1. What is your firm’s design policy?
Site (location) has been a major inspiration for much of our work for twenty-five years. A villa on an island in Croatia is very different than a penthouse in Manhattan or a house on the ocean in Southampton or a family retreat in the hills of Napa Valley. Similarly, a Dolce&Gabbana boutique in St. Barth is very different than a flagship store on Rodeo Drive or a store on Madison Avenue. Our work starts from an analysis and understanding of place.
2. How would you describe your signature style?
What sets you apart from other architects with a similar style to your own?
Bespoke. Each project is different because both the opportunity and the context are different. There is, however, a certain consistency of precision across our projects. There is a kind of rigor where each design aspect is calibrated to support the whole and is often unique to an individual project. We have a willingness to flirt with anonymity. We are more interested in creating projects that appear precise, effortless, and inevitable than we are in broadcasting authorship.
3. How did you structure your approach to the design of the St. Barth boutique?
Discovering that I share a fascination with Riva speedboats with Domenico was a real joy. That and our mutual interest in Gio Ponti and the Italian Rationalists and Fornasetti inspired the St. Barth store. The stair rail evokes the stern of an Aquarama, the cut coquina walls were inspired by the island architecture of the Caribbean. The floor simultaneously refers to the floor of the Casa Malaparte and Gio Ponti’s Villa Planchart. The Dolce&Gabbana St. Barth store aspires to be effortlessly casual and phenomenally chic.
4. How did you feel about embarking on this new global path that Dolce&Gabbana have spearheaded?
I think it is a brilliant strategy. Much like the recent Fall/Winter 2017-2018 runway show where the DG ‘Millennials’ were among the models, the new path reflects a sense of true life more than momentary trend. Places are different, stores can be different. The new direction allows an infusion of insight into the experience of shopping where it becomes more social, almost intimate, and intensely local.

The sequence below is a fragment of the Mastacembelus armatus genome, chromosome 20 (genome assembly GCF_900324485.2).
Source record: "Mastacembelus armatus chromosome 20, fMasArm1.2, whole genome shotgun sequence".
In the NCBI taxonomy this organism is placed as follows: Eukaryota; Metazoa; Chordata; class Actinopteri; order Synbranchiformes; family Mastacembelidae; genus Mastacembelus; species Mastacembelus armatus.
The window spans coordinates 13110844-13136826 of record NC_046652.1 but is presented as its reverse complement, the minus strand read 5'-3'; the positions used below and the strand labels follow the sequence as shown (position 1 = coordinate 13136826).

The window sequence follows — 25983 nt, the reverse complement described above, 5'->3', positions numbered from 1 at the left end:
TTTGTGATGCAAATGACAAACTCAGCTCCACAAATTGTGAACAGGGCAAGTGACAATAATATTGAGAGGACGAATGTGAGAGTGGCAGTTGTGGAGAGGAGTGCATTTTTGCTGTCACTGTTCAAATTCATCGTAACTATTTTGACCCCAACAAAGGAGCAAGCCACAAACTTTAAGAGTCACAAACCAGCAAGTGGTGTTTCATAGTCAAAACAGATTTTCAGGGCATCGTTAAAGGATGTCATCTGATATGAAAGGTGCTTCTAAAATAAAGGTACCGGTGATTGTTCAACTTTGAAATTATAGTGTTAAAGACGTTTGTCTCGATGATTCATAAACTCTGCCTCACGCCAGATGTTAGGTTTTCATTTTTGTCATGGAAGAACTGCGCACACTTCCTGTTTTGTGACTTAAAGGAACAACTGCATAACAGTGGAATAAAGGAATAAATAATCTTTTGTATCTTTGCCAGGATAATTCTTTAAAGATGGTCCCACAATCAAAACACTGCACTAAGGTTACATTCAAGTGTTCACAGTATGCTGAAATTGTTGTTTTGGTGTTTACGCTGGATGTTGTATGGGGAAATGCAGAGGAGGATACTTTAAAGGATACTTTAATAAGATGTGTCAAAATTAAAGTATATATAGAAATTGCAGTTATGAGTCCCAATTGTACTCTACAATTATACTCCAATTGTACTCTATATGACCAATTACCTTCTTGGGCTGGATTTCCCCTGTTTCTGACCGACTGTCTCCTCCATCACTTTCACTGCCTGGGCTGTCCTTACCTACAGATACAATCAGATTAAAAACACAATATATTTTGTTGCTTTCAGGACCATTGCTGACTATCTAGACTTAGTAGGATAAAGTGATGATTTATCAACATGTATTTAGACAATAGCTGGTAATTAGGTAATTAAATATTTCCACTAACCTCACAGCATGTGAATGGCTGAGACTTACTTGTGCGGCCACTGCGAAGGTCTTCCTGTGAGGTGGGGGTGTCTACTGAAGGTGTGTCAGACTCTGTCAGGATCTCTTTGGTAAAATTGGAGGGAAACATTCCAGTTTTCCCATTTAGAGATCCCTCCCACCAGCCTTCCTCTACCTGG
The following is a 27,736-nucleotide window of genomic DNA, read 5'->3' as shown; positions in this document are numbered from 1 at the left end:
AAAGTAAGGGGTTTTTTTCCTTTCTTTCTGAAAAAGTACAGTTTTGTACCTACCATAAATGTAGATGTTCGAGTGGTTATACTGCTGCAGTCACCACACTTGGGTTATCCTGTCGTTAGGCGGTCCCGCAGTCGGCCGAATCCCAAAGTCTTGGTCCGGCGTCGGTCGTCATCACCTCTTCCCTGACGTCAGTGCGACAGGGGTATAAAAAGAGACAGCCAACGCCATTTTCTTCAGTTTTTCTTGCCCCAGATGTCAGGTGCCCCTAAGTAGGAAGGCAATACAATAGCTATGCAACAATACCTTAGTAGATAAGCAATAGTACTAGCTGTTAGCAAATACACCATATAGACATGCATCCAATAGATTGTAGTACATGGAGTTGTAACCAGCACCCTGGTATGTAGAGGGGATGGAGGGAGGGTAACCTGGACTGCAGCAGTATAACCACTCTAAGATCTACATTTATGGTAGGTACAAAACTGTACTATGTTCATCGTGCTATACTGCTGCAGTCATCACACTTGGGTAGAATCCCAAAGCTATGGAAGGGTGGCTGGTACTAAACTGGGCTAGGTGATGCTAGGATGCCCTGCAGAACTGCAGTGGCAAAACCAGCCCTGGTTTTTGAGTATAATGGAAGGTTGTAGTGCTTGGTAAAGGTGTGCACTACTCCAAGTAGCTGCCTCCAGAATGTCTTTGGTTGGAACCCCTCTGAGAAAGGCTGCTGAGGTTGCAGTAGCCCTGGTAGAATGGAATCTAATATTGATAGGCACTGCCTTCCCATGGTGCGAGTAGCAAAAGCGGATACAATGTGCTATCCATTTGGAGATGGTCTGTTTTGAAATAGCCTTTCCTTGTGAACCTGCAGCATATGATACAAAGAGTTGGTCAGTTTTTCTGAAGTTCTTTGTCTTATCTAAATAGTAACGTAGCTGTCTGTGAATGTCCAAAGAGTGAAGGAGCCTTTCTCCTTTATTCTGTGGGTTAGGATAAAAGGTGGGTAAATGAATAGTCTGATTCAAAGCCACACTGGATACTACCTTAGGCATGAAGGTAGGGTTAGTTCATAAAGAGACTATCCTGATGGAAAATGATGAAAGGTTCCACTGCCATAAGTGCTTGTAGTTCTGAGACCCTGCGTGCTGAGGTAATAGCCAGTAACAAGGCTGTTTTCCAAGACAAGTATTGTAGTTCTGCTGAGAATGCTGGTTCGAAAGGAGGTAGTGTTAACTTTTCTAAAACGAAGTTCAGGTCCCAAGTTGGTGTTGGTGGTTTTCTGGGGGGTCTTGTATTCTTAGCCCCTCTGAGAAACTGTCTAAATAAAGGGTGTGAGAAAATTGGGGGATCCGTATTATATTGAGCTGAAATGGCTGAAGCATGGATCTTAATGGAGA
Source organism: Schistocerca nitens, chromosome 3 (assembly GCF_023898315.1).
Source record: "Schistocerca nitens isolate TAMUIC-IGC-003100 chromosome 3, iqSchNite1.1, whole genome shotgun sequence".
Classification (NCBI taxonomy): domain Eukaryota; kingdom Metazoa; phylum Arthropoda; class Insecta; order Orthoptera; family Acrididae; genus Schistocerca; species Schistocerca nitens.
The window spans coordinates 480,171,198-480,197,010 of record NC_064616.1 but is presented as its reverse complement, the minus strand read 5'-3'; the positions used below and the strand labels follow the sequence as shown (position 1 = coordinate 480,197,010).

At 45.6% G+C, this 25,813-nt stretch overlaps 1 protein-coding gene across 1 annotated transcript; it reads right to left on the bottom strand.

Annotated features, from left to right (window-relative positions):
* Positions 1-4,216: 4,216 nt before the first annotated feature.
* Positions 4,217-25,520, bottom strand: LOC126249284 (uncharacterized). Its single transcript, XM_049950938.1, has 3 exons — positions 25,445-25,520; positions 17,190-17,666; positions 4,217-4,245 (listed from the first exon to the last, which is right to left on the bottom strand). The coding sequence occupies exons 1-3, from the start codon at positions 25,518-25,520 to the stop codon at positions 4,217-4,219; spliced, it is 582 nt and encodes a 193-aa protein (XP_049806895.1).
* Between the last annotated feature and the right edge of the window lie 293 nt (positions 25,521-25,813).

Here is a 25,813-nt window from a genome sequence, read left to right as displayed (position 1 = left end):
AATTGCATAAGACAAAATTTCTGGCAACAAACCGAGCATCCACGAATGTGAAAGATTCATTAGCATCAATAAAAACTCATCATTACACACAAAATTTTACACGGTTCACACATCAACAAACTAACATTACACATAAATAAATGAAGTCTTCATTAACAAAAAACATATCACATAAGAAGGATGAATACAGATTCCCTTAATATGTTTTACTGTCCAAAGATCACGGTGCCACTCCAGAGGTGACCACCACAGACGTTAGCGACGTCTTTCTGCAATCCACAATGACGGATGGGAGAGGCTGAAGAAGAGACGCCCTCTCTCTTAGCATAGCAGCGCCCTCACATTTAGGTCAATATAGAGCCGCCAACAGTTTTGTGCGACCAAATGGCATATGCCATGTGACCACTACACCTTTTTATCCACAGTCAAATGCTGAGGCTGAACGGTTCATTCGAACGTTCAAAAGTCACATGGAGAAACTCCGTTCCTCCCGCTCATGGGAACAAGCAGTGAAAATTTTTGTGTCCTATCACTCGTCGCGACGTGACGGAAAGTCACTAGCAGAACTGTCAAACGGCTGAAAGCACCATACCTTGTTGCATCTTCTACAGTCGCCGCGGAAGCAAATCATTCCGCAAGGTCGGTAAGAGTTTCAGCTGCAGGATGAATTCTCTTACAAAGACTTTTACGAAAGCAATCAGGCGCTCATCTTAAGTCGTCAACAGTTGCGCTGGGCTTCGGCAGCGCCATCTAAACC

5. How did you find the balance between creating something new for the brand whilst keeping it rooted in its identity?
One of the most amazing things about the Dolce&Gabbana DNA is the extraordinary depth and (like anyone’s DNA) the number of apparently contradictory parts it has. Domenico Dolce is phenomenally knowledgeable about everything related to design. He is familiar with even the most arcane examples of Italian Rationalist Architecture from the mid-twentieth century as well as the most extravagantly elaborate villas of Sicily. The identity of Dolce&Gabbana is so rich and complex that one imagines virtually endless opportunity for invention.
6. What is luxury to you?
Craft. When something is exquisitely crafted, made precisely and with great pride, it can become truly luxurious. For me, a Porsche 356 Carrera Speedster with a Fuhrman designed four cam engine is pure luxury.
7. Do you have a special connection with the location of the new stores?
Growing up in Florida in the fifties, I spent a great deal of time on boats. My father was obsessed with sport fishing and we were often in the Caribbean. The world of marinas and docks, dinghies and tenders was a part of the everyday landscape and laidback culture. For Madison Avenue, we’ve designed many townhouses and apartments within five blocks of the store and are intimately familiar with both the clients and the neighbourhood. For Rodeo Drive, I have a strong connection to Los Angeles (I have a house in Palm Springs) and we recently completed a major redesign of most of the Barneys around the corner on Wiltshire Boulevard.
Coming up next will be our Q&A with Eric Carlson of Carbondale Studio… Stay tuned!